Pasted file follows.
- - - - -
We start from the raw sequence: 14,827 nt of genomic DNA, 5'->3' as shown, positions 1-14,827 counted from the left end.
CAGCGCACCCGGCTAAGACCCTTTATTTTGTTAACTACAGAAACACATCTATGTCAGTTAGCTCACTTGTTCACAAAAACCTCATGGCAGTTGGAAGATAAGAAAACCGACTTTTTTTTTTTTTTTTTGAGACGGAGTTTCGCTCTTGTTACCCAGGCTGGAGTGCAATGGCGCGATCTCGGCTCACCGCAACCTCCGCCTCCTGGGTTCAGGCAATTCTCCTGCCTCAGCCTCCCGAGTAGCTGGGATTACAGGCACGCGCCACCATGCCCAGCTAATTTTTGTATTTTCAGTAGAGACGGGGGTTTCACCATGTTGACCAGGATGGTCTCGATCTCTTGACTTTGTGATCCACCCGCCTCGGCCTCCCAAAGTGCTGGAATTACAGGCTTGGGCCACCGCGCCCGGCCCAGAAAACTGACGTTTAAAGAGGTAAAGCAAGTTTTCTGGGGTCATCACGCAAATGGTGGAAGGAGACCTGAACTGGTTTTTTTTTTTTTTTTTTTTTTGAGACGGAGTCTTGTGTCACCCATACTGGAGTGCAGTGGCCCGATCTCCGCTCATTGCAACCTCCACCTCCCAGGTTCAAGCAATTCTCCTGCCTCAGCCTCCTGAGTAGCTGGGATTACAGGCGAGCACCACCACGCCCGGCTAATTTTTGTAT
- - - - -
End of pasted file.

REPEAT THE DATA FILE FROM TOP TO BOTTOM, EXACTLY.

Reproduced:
We start from the raw sequence: 14,827 nt of genomic DNA, 5'->3' as shown, positions 1-14,827 counted from the left end.
CAGCGCACCCGGCTAAGACCCTTTATTTTGTTAACTACAGAAACACATCTATGTCAGTTAGCTCACTTGTTCACAAAAACCTCATGGCAGTTGGAAGATAAGAAAACCGACTTTTTTTTTTTTTTTTTGAGACGGAGTTTCGCTCTTGTTACCCAGGCTGGAGTGCAATGGCGCGATCTCGGCTCACCGCAACCTCCGCCTCCTGGGTTCAGGCAATTCTCCTGCCTCAGCCTCCCGAGTAGCTGGGATTACAGGCACGCGCCACCATGCCCAGCTAATTTTTGTATTTTCAGTAGAGACGGGGGTTTCACCATGTTGACCAGGATGGTCTCGATCTCTTGACTTTGTGATCCACCCGCCTCGGCCTCCCAAAGTGCTGGAATTACAGGCTTGGGCCACCGCGCCCGGCCCAGAAAACTGACGTTTAAAGAGGTAAAGCAAGTTTTCTGGGGTCATCACGCAAATGGTGGAAGGAGACCTGAACTGGTTTTTTTTTTTTTTTTTTTTTTGAGACGGAGTCTTGTGTCACCCATACTGGAGTGCAGTGGCCCGATCTCCGCTCATTGCAACCTCCACCTCCCAGGTTCAAGCAATTCTCCTGCCTCAGCCTCCTGAGTAGCTGGGATTACAGGCGAGCACCACCACGCCCGGCTAATTTTTGTAT